Let’s face it, fundraising can seem really daunting for newbies.

Whether you have a group has 300 members or if it’s for a small soccer team of 12. Taking this on can feel overwhelming. Plus, it doesn’t build confidence when everyone you turn too gives you that look when you bring up fundraising. Sometimes it can seem like a dirty word. But we’re here to help make your first time…..or your fiftieth easier.

  1. Planning

The first step for newbies is to create a strategy document. This doesn’t have to be something fancy on company letterhead, but don’t skip this step! Many smaller groups tend to be very casual when organizing their fundraising campaigns. This can be disastrous as you get further along in the process. Start out with a clear direction to help you get to your goal.

Smart Goals

Don’t be afraid to start a spreadsheet that includes the actions and responsibilities of each person in the group. If you create this in Google Docs, you can share it will all your group members. The people can see it and add to it as needed. Best of all, this is free and you’ll soon discover that it’s an incredibly valuable tool. Whether it’s the vacation schedule of your teammates or who is brings snacks, Google Docs will become a favourite.

Put deadlines on the individual tasks and keep track of them.  You probably won’t be the only newbie on the team. Help everyone out by being as clear as possible. Knowing who will do each task and having it on paper means everyone knows their roles. It will also make it easy to check off items as they get completed.

Identify who your audience will be. If you are a part of a team or school group, this will be easy. Obviously it will be the friends and family members of you players or students. Take the time to think about who you will be selling too. You want to know so that you can focus your efforts when it’s time.

  1. Choosing a fundraising product

It’s really important to have thought about who your target audience is before you take this next step. You need to know who your supporters will be so that you can choose a product to sell that they need or want. Newbies shouldn’t be afraid to ask those who have been part of the group before. They likely know who your audience is. In general, food products tend to be pretty safe bets for any fundraiser. First, everyone needs food, so you are starting off on the right foot. Secondly, people eat the food, which means that they will need more if you run this again next year.

Choosing to sell non food items can be more difficult.

If you find the right item, you may get decent sales the first year, but it’s not sustainable. Finding that diamond of a product that everyone needs is very difficult. When you sell food, even if people don’t need to buy from you, many supporters will anyway.

  1. Devise a marketing plan

When I was little, my school held a Skip-a-thon. In order to raise money we had to call all each of our friends and relatives. Then we had to get together with each one individually and collect the money. It was very time consuming. Thankfully, it couldn’t be any easier for newbies now because of social media. Most fundraising campaigns these days are done completely online. Use social media to get the word out. Have all your group members post on Facebook, Instagram, and Twitter. There will be some people that don’t use social media, so don’t forget to send them emails.

When setting up your marketing plan there are two important things to think about.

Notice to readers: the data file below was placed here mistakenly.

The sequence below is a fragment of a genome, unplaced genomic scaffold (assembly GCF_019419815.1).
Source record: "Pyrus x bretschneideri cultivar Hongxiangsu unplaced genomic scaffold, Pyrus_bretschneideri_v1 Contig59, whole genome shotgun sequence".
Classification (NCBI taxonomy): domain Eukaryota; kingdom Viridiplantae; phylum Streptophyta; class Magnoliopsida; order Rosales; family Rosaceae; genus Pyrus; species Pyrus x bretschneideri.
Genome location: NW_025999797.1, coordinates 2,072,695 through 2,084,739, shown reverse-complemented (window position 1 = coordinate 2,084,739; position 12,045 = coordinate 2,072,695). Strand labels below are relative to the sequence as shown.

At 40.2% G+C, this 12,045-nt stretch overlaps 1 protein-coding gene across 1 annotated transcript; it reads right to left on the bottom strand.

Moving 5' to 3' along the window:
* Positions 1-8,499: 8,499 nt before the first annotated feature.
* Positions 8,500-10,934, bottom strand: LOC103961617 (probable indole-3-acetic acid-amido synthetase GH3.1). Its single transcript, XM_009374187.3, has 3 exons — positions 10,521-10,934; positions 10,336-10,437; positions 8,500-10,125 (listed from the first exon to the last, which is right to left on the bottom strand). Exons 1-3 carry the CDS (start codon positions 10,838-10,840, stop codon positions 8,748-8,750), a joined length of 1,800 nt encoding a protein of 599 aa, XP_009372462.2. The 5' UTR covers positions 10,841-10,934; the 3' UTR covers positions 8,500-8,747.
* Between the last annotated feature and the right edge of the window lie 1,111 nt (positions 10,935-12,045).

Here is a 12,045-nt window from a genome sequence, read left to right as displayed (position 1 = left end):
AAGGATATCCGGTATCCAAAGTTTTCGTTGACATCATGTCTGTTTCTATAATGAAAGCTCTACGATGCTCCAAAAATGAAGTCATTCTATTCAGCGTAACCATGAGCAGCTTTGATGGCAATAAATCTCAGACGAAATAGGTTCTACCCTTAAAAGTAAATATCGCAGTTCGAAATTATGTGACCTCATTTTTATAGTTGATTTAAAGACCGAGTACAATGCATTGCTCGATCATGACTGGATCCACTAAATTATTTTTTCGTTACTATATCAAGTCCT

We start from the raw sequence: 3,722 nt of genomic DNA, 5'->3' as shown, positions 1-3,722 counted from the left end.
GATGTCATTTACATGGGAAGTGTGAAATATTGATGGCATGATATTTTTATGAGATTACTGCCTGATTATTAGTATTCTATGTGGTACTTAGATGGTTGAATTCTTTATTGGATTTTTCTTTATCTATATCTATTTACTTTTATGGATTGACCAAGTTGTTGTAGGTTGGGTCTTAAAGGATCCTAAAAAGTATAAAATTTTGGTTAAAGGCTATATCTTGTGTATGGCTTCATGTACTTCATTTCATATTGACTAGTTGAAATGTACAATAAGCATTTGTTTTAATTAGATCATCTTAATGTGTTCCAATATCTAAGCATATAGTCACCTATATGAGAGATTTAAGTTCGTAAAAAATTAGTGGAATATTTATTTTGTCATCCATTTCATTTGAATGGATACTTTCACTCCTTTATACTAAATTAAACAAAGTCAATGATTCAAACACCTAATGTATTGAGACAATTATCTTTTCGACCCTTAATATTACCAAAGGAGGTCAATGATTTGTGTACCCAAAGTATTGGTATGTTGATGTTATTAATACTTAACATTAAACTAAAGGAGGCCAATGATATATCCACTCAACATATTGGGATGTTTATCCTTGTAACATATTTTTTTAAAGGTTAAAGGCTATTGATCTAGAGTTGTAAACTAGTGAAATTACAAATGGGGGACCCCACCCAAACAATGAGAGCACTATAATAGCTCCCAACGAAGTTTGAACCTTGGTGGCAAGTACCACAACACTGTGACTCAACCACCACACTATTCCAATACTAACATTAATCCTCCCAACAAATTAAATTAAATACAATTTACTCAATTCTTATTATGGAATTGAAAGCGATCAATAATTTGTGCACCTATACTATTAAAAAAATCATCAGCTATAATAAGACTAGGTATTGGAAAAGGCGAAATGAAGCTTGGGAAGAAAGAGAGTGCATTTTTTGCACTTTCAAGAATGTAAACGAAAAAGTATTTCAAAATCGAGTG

First, you need to make sure to tell people WHAT you are selling. These are the details such as the name of the product and the selling features of it. Maybe it’s organic coffee, or antibiotic free meat. Basically anything that tells your supporters that it’s a great product.

The next important point in your marketing plan is WHY you are selling the product. Don’t be afraid to tell a personal story about your group. This is where you sell yourselves as much as the product. Tell your supporters what your goal is. Maybe it’s to build a new playground at your school, or to travel to Provincials for your team. Whatever it is, people want to know why it is they should support you. Storytelling works. This is why major charities always focus in on one or two specific people when sending out their donation requests. Personal accounts pull at our heartstrings and make us feel connected to the cause.

This is a very effective strategy to bring in supporters.

So don’t be afraid to tell them about your team or group. People want to buy into your dream. Make sure that you help paint a picture for them so they can feel great about supporting you. If you have any photos, use those in your message too.

Here is the link to a blog posting: Telling Your Story For More Effective Fundraising

  1. Keep track of your data

Here is where all your planning and putting stuff down on paper becomes really important. If you’ve done this, you will make this step so much easier. You may be one of the newbies now, but next year you’ll be a pro. Ultimately you want to be able to look back at your campaign and decide if it was successful or not. This will help you know if you want to make any changes for next time. You may also want to be able to see which team members made the most sales. Or which type of products sold the best if you had more than one. TeamFund does all of this electronically for you, which makes this much easier and faster. Whether you ran the campaign alone or with us, this is still a vital question to ask. It is bad enough running an unsuccessful fundraiser once, but you don’t want to do it twice. So make sure you can look back and figure out what worked and what didn’t.

Want us to do all the hard work? Download our Fundraising Package and get started.